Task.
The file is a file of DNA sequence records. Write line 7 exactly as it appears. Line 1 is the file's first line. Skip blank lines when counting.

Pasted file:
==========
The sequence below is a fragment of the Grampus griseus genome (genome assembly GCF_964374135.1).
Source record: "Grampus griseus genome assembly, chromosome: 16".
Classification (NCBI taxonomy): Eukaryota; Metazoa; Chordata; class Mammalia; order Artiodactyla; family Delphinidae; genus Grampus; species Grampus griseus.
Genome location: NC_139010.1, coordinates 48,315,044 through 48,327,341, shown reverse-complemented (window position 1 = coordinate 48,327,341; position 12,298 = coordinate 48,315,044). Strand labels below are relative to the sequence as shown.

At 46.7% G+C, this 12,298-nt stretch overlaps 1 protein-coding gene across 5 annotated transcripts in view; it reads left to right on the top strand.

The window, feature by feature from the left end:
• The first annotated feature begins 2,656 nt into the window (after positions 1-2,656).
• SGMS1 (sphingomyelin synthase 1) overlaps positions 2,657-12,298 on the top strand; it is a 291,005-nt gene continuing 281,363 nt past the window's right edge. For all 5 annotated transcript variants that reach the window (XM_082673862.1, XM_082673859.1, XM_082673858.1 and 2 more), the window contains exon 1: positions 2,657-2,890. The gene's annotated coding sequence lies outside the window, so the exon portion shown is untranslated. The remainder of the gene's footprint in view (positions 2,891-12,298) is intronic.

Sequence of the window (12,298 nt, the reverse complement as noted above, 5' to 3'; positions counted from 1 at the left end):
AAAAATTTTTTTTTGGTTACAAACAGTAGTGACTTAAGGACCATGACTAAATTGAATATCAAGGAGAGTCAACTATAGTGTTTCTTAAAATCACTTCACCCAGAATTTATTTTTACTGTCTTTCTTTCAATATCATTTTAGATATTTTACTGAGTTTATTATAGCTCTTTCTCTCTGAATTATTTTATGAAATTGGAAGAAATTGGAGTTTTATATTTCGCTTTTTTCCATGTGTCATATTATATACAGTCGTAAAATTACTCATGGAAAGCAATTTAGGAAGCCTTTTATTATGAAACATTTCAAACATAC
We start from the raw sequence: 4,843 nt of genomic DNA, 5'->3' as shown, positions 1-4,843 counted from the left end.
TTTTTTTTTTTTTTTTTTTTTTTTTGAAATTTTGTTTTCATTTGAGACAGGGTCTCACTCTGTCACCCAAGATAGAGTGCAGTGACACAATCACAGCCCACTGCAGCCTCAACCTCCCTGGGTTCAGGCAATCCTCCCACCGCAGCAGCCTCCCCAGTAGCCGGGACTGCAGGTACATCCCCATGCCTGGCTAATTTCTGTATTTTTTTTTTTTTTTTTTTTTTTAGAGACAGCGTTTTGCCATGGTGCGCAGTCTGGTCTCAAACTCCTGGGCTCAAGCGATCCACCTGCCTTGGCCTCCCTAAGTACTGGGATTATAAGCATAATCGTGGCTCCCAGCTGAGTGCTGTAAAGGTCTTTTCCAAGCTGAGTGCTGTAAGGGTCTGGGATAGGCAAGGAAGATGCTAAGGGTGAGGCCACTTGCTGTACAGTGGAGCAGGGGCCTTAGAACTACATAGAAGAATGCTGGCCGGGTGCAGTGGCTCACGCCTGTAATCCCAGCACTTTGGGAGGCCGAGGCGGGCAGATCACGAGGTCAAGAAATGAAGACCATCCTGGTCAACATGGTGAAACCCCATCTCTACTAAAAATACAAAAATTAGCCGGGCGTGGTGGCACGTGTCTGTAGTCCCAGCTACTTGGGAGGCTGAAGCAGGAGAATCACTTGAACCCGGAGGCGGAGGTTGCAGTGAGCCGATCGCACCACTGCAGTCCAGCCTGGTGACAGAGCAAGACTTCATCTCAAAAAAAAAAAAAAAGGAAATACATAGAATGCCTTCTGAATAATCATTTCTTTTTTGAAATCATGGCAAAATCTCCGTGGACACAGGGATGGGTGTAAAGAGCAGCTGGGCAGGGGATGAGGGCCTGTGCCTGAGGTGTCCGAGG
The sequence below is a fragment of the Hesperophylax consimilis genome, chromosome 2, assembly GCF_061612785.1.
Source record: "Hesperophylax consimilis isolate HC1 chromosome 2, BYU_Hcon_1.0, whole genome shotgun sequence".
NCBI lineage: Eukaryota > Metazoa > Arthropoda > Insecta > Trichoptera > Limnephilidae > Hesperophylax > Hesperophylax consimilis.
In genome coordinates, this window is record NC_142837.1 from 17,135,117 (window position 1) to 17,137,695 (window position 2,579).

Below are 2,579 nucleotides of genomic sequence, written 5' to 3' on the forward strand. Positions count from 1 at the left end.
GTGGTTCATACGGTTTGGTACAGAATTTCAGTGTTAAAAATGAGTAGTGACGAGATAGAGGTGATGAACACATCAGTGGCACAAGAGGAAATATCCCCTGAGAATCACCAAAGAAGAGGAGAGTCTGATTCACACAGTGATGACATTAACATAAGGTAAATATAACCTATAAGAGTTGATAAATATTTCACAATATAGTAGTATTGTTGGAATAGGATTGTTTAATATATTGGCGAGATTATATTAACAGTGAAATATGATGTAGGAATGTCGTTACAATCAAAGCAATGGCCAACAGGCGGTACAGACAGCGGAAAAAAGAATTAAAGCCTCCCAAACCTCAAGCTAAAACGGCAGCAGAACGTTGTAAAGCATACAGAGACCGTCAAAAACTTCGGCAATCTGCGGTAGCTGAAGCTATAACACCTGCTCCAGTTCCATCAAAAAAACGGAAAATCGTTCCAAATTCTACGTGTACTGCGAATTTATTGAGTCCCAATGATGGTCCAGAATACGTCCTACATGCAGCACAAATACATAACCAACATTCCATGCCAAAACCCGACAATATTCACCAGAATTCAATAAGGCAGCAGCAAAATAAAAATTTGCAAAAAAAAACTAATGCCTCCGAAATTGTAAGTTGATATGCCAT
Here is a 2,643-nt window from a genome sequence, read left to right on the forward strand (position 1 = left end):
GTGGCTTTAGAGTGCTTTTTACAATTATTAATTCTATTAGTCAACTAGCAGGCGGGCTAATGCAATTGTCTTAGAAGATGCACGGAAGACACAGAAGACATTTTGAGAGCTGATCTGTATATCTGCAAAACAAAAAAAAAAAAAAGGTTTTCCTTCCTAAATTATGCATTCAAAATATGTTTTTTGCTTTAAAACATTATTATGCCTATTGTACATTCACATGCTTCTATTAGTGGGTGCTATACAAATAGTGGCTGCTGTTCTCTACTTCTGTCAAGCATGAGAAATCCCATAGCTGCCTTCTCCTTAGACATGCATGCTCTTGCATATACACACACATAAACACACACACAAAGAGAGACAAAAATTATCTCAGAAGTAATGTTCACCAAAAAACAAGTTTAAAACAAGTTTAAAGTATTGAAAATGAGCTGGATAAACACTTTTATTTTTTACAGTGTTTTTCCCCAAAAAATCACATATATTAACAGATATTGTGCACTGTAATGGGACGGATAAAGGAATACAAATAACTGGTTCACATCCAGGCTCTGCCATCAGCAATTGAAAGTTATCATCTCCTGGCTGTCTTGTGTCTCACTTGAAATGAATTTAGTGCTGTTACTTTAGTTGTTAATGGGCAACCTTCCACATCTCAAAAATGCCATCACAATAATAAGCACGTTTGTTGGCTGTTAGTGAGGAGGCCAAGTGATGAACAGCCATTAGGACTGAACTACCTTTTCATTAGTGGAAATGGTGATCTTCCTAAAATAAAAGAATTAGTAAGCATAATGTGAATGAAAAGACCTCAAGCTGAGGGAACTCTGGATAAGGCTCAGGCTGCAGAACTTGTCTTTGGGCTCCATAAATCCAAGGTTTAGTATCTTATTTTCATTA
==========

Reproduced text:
• The first annotated feature begins 2,656 nt into the window (after positions 1-2,656).